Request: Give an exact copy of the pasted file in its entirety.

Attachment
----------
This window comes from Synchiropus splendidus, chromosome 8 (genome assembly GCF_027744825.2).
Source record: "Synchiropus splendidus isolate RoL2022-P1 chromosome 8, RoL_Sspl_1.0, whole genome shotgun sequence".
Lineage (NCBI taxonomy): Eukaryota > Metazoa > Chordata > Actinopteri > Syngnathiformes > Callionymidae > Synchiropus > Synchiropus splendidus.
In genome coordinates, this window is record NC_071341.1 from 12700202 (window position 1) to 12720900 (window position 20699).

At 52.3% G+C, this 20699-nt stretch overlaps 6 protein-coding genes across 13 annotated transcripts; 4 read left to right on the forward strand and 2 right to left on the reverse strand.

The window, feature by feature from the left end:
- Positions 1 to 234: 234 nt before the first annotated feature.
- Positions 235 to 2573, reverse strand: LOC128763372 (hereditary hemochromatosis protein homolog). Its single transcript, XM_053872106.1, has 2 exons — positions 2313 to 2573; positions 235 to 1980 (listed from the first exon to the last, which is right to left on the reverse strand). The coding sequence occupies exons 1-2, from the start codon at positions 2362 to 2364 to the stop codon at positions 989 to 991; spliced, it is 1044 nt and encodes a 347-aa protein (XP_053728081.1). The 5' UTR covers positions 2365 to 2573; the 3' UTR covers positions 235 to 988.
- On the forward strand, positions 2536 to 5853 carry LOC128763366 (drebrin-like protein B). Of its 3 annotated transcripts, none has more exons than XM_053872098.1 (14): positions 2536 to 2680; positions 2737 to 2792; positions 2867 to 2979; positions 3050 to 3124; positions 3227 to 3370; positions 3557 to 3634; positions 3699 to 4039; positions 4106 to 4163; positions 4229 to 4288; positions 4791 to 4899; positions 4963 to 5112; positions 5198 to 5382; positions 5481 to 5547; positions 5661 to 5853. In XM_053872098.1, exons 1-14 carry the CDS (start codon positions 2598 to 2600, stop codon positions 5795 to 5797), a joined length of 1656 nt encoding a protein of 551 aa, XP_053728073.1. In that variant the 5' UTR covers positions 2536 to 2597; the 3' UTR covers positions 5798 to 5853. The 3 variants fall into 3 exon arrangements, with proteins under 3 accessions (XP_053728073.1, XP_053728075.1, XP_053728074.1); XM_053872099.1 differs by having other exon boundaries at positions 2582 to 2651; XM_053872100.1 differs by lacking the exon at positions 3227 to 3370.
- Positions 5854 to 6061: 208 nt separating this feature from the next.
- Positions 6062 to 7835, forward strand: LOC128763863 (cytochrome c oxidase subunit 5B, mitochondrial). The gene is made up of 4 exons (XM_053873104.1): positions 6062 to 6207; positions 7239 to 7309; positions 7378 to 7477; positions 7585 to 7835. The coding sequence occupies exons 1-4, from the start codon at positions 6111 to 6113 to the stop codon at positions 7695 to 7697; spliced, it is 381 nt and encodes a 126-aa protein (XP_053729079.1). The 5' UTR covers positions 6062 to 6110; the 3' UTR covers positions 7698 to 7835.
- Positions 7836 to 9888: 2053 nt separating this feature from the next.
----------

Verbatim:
This window comes from Synchiropus splendidus, chromosome 8 (genome assembly GCF_027744825.2).
Source record: "Synchiropus splendidus isolate RoL2022-P1 chromosome 8, RoL_Sspl_1.0, whole genome shotgun sequence".
Lineage (NCBI taxonomy): Eukaryota > Metazoa > Chordata > Actinopteri > Syngnathiformes > Callionymidae > Synchiropus > Synchiropus splendidus.
In genome coordinates, this window is record NC_071341.1 from 12700202 (window position 1) to 12720900 (window position 20699).

At 52.3% G+C, this 20699-nt stretch overlaps 6 protein-coding genes across 13 annotated transcripts; 4 read left to right on the forward strand and 2 right to left on the reverse strand.

The window, feature by feature from the left end:
- Positions 1 to 234: 234 nt before the first annotated feature.
- Positions 235 to 2573, reverse strand: LOC128763372 (hereditary hemochromatosis protein homolog). Its single transcript, XM_053872106.1, has 2 exons — positions 2313 to 2573; positions 235 to 1980 (listed from the first exon to the last, which is right to left on the reverse strand). The coding sequence occupies exons 1-2, from the start codon at positions 2362 to 2364 to the stop codon at positions 989 to 991; spliced, it is 1044 nt and encodes a 347-aa protein (XP_053728081.1). The 5' UTR covers positions 2365 to 2573; the 3' UTR covers positions 235 to 988.
- On the forward strand, positions 2536 to 5853 carry LOC128763366 (drebrin-like protein B). Of its 3 annotated transcripts, none has more exons than XM_053872098.1 (14): positions 2536 to 2680; positions 2737 to 2792; positions 2867 to 2979; positions 3050 to 3124; positions 3227 to 3370; positions 3557 to 3634; positions 3699 to 4039; positions 4106 to 4163; positions 4229 to 4288; positions 4791 to 4899; positions 4963 to 5112; positions 5198 to 5382; positions 5481 to 5547; positions 5661 to 5853. In XM_053872098.1, exons 1-14 carry the CDS (start codon positions 2598 to 2600, stop codon positions 5795 to 5797), a joined length of 1656 nt encoding a protein of 551 aa, XP_053728073.1. In that variant the 5' UTR covers positions 2536 to 2597; the 3' UTR covers positions 5798 to 5853. The 3 variants fall into 3 exon arrangements, with proteins under 3 accessions (XP_053728073.1, XP_053728075.1, XP_053728074.1); XM_053872099.1 differs by having other exon boundaries at positions 2582 to 2651; XM_053872100.1 differs by lacking the exon at positions 3227 to 3370.
- Positions 5854 to 6061: 208 nt separating this feature from the next.
- Positions 6062 to 7835, forward strand: LOC128763863 (cytochrome c oxidase subunit 5B, mitochondrial). The gene is made up of 4 exons (XM_053873104.1): positions 6062 to 6207; positions 7239 to 7309; positions 7378 to 7477; positions 7585 to 7835. The coding sequence occupies exons 1-4, from the start codon at positions 6111 to 6113 to the stop codon at positions 7695 to 7697; spliced, it is 381 nt and encodes a 126-aa protein (XP_053729079.1). The 5' UTR covers positions 6062 to 6110; the 3' UTR covers positions 7698 to 7835.
- Positions 7836 to 9888: 2053 nt separating this feature from the next.